Furthest Right

Marooned Explorers In A Ruined World: The Generation X Experience


We knew something had fundamentally changed in America when the trucks showed up and workers installed bollards in front of the old bank. In the 1970s, people did not drive cars into banks in any great numbers, but now, this was the new normal.

This began a decade of slow retreat from what we knew to be necessary and real. Graffiti covered everything. Stores installed anti-shoplifting precautions. Airports added layers of security. Crudity and obscenity became the norm in movies, which now showed sex scenes in every film. Schools put in metal detectors and got even more boring.

Generation X citizens were born into the last grasp of a world where everything made sense, and watched as it was gradually eroded in front of them. Adults were crazy, with a few exceptions, their eyes glowing at the thought of jobs, our obedience and politics, but blind to how mundane and pointless everyday life was.

Products began to get mediocre. I remember my neighbor holding on to his old shovel as long as he could. “The wood in the new ones is no good,” he said, “if they don’t use plastic instead, which is worse. And the metal is thin because they could save a buck. Guess some MBA got rich off that idea.”

Government had become comedy too. Talking heads came onto the television, promised impossible things, and women voted for them. The women swung the vote every time, so they were treated like girlfriends by the politicians, who told them pleasant fictions and watched them scurry to the voting booths.

At this point in time it became popular to talk about how bad corporations were. After that, we talked about how bad technology was. Every now and then someone blamed bureaucracy. No one would talk about the issue beneath it all, which is that people had gone crazy and our political system was spiraling out of control as a result.

Every now and then you encounter a real person. They generally have a furtive look, as if they were foreign agents in a hostile land, which they are. Nothing they care about will be understood by the masses. Nothing they see can be shared. Nothing they know is true will be perceived as anything but irrelevant or worse, a self-serving lie.

The real people have been holding on to the idea of civilization for the past four thousand years as lies have piled on lies. The first idea was that there were no people who were better than others; this meant that those who told lies were seen as being as good as those who were truthful. This meant that everyone was safe from judgment, or in other words, safe from reality.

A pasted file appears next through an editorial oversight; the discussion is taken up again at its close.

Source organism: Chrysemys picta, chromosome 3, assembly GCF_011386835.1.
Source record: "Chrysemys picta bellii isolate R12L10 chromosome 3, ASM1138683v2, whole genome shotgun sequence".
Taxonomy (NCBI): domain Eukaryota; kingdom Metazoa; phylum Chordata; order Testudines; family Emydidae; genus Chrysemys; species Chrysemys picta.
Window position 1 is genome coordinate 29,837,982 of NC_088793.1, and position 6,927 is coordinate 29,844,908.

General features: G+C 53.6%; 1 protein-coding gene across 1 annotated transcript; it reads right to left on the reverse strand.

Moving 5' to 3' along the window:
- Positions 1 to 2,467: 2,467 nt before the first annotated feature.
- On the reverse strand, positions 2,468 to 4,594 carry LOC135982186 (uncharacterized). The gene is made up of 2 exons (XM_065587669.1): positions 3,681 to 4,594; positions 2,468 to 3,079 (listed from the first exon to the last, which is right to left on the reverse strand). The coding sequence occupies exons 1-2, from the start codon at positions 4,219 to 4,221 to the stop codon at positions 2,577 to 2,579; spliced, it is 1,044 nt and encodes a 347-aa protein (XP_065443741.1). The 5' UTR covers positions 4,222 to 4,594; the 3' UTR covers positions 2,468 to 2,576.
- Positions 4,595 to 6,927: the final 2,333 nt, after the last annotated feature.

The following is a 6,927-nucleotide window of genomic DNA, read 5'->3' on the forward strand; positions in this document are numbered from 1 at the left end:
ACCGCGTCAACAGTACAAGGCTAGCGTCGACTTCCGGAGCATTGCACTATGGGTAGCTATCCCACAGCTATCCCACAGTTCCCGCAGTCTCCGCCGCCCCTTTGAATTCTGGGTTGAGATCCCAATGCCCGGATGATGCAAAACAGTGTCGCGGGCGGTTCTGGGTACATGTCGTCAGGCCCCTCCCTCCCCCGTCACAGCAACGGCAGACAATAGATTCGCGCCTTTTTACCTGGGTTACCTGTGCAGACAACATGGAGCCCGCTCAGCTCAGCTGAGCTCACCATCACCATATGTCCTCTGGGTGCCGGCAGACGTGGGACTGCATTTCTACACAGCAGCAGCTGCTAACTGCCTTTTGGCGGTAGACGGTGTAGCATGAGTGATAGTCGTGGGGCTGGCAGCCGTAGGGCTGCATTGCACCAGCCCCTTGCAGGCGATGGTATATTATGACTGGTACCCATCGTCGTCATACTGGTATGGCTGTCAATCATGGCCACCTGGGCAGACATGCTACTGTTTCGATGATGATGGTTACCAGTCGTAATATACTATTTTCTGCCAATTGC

Since then society has been ruled by a series of proxies. Since we cannot choose the best to lead us, we set up some hoops for them to jump through, and reverse logic to conclude that those who jump through the hoops are the best. Real logic: find our best people. Fake logic: the people who do best at this trivial task are our best. The part stands for the whole, the moment supplants the lifespan.

And so we, Generation X, woke up: marooned explorers in a ruined world. No social institution could be trusted. Anyone who was vested or enfranchised in the system was suspect. Every day, the television blarted lies and distractions and almost everyone paid attention so they could signal how obedient they were.

School was like a jail, only more boring. Jobs were more of the same, being interchangeable cogs so that we could be replaced, which meant that everyone did very little real work — involving thinking — and spent most of their time putting repetitive stuff in the right form. Wealth was everywhere, but almost never enough to escape.

We knew that not only was this civilization dying, but it had died, and now our parents and grandparents had left us as a the sacrifice to the Moloch of failure and decay. We were worse than slaves; slaves are valuable. We were the products of our parents’ lust and denial.

And now, thirty years later, we watch the clock tick down in the West. The obviously corrupt, criminal and incompetent candidate Hillary Clinton may or may not have Parkinson’s; that’s a proxy for what we want to talk about, which is that she is vile and possibly evil and in any case, inept and soulless.

No one in public office or a public-facing role in business is competent. They are also all not-good. They follow the trends like the rest, hoping to cash in on the latest mass mania that has obsessed the Crowd because they need it to distract themselves from the yawning abyss, and with their dollars grasped in grubby hands, they control society.

We know — and we have known — that no society can exist by mass rule. Most people, including most with college degrees who think they are super-geniuses, have no ability to make those decisions. But our pretense of being nice guys so our neighbors will buy our stuff demands that we pretend that all of these idiots are Kings and geniuses.

In most ways, our generation has been playing the waiting game. We are waiting for it all to crash. When disorder hits, we can take up weapons without the well-meaning but vapid cops taking us out, or the military acting. We can kill those who need to be killed and put all the fools on planes to Brazil. But not until then. So we wait.

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